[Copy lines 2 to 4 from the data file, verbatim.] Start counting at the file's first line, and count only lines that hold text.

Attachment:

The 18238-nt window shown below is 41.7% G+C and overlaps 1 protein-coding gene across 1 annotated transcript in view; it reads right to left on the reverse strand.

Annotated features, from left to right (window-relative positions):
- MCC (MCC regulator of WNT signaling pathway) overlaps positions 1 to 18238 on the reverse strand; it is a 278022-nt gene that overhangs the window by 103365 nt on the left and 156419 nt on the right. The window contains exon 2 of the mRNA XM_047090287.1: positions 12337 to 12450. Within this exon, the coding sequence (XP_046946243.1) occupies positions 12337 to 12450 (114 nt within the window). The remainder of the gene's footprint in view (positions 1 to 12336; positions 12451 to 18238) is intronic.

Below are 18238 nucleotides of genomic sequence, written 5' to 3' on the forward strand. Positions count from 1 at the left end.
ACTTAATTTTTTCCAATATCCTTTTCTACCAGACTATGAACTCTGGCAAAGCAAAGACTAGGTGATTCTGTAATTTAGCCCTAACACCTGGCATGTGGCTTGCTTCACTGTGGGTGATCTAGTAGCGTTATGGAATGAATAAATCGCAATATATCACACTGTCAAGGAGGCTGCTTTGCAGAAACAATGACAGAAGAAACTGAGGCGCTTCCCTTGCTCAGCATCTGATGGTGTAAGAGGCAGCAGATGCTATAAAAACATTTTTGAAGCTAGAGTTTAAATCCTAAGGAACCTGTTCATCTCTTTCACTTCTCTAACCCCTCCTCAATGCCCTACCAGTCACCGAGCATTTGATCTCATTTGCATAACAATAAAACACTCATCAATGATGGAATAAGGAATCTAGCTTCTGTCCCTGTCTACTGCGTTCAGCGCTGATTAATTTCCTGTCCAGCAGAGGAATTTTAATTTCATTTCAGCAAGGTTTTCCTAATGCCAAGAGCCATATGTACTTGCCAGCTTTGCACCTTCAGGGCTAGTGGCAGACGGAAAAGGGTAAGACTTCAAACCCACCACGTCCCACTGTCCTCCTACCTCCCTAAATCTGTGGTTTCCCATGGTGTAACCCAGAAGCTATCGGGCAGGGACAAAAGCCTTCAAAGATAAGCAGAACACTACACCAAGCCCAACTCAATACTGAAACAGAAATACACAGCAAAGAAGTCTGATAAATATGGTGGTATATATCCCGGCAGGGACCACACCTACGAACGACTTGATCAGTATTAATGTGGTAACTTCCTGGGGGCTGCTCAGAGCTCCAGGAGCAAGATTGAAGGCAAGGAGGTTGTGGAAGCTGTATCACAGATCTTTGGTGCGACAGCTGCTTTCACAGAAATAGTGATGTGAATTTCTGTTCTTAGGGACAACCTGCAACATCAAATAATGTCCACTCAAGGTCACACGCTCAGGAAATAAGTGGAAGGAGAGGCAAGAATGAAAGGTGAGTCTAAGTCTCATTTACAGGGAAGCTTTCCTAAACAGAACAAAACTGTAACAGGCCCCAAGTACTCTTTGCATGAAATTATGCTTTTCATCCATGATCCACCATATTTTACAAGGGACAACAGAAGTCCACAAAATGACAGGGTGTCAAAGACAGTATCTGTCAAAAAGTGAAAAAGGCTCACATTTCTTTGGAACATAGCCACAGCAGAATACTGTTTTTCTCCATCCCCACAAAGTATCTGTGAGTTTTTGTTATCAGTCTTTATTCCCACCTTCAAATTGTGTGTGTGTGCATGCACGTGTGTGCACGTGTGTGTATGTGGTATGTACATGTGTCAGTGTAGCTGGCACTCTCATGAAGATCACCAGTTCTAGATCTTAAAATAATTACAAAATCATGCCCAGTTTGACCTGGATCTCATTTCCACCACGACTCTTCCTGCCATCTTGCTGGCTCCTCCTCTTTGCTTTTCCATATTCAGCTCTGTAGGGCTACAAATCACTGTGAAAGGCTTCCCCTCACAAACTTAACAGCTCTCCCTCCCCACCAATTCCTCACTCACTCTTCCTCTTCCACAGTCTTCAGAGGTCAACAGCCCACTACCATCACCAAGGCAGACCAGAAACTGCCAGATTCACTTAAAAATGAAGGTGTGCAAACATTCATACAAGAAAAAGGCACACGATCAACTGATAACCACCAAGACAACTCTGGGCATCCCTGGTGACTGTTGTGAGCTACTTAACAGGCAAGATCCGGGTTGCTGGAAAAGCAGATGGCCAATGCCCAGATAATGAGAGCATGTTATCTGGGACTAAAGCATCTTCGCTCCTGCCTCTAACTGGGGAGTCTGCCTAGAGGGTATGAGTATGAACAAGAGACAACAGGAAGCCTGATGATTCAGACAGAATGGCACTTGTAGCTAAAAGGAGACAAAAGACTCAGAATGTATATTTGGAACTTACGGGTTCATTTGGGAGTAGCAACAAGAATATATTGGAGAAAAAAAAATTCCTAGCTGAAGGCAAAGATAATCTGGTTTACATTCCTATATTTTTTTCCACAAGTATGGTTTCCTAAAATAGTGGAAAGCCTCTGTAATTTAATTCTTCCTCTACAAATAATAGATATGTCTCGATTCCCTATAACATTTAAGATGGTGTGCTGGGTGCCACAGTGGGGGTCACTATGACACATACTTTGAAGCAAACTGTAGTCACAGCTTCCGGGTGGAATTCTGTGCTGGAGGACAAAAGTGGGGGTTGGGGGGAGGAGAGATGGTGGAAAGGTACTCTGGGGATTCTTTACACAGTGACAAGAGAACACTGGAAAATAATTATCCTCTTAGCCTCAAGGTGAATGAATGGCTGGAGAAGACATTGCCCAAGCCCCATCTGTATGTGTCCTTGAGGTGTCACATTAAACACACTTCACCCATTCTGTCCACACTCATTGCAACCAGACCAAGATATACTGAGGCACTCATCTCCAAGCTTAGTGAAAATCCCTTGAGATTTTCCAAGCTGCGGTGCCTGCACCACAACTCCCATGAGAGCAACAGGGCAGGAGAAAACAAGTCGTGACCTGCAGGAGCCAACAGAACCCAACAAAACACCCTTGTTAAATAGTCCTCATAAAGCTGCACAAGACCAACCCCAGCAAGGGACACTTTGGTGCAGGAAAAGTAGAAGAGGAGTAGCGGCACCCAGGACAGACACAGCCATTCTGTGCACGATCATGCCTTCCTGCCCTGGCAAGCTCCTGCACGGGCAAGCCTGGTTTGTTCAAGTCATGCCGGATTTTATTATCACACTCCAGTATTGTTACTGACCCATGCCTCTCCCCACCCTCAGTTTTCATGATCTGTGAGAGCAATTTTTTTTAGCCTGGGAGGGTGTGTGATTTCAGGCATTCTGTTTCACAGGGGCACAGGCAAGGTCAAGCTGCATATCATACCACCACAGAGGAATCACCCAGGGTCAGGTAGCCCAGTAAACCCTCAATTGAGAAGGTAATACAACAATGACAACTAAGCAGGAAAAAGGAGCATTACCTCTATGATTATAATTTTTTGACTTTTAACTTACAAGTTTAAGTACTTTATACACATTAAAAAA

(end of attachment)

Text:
Annotated features, from left to right (window-relative positions):
- MCC (MCC regulator of WNT signaling pathway) overlaps positions 1 to 18238 on the reverse strand; it is a 278022-nt gene that overhangs the window by 103365 nt on the left and 156419 nt on the right. The window contains exon 2 of the mRNA XM_047090287.1: positions 12337 to 12450. Within this exon, the coding sequence (XP_046946243.1) occupies positions 12337 to 12450 (114 nt within the window). The remainder of the gene's footprint in view (positions 1 to 12336; positions 12451 to 18238) is intronic.

Below are 18238 nucleotides of genomic sequence, written 5' to 3' on the forward strand. Positions count from 1 at the left end.